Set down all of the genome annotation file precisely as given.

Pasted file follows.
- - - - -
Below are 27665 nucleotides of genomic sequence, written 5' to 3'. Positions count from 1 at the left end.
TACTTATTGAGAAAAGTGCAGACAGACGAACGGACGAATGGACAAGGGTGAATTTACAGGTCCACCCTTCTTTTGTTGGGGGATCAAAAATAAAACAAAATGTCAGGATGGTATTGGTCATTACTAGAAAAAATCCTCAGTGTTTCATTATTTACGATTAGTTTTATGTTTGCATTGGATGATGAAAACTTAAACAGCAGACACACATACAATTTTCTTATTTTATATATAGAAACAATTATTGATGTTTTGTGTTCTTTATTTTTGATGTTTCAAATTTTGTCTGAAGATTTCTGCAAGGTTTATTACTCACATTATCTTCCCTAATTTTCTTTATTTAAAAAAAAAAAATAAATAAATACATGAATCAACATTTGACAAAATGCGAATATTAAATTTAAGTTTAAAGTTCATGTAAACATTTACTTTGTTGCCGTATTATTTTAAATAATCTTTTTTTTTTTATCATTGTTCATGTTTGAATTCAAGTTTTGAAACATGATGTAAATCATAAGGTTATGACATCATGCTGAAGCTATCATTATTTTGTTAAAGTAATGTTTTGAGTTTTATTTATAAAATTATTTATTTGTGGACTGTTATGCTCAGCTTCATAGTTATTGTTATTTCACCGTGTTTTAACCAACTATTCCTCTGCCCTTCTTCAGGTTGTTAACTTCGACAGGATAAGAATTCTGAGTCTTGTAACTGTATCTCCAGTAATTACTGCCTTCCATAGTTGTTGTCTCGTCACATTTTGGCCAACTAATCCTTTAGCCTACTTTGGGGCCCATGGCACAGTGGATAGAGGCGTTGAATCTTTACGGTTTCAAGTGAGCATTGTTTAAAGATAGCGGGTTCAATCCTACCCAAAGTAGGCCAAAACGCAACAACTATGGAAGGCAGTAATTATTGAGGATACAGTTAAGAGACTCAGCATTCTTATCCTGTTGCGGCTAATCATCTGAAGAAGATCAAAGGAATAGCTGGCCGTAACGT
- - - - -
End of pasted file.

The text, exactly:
Below are 27665 nucleotides of genomic sequence, written 5' to 3'. Positions count from 1 at the left end.
TACTTATTGAGAAAAGTGCAGACAGACGAACGGACGAATGGACAAGGGTGAATTTACAGGTCCACCCTTCTTTTGTTGGGGGATCAAAAATAAAACAAAATGTCAGGATGGTATTGGTCATTACTAGAAAAAATCCTCAGTGTTTCATTATTTACGATTAGTTTTATGTTTGCATTGGATGATGAAAACTTAAACAGCAGACACACATACAATTTTCTTATTTTATATATAGAAACAATTATTGATGTTTTGTGTTCTTTATTTTTGATGTTTCAAATTTTGTCTGAAGATTTCTGCAAGGTTTATTACTCACATTATCTTCCCTAATTTTCTTTATTTAAAAAAAAAAAATAAATAAATACATGAATCAACATTTGACAAAATGCGAATATTAAATTTAAGTTTAAAGTTCATGTAAACATTTACTTTGTTGCCGTATTATTTTAAATAATCTTTTTTTTTTTATCATTGTTCATGTTTGAATTCAAGTTTTGAAACATGATGTAAATCATAAGGTTATGACATCATGCTGAAGCTATCATTATTTTGTTAAAGTAATGTTTTGAGTTTTATTTATAAAATTATTTATTTGTGGACTGTTATGCTCAGCTTCATAGTTATTGTTATTTCACCGTGTTTTAACCAACTATTCCTCTGCCCTTCTTCAGGTTGTTAACTTCGACAGGATAAGAATTCTGAGTCTTGTAACTGTATCTCCAGTAATTACTGCCTTCCATAGTTGTTGTCTCGTCACATTTTGGCCAACTAATCCTTTAGCCTACTTTGGGGCCCATGGCACAGTGGATAGAGGCGTTGAATCTTTACGGTTTCAAGTGAGCATTGTTTAAAGATAGCGGGTTCAATCCTACCCAAAGTAGGCCAAAACGCAACAACTATGGAAGGCAGTAATTATTGAGGATACAGTTAAGAGACTCAGCATTCTTATCCTGTTGCGGCTAATCATCTGAAGAAGATCAAAGGAATAGCTGGCCGTAACGT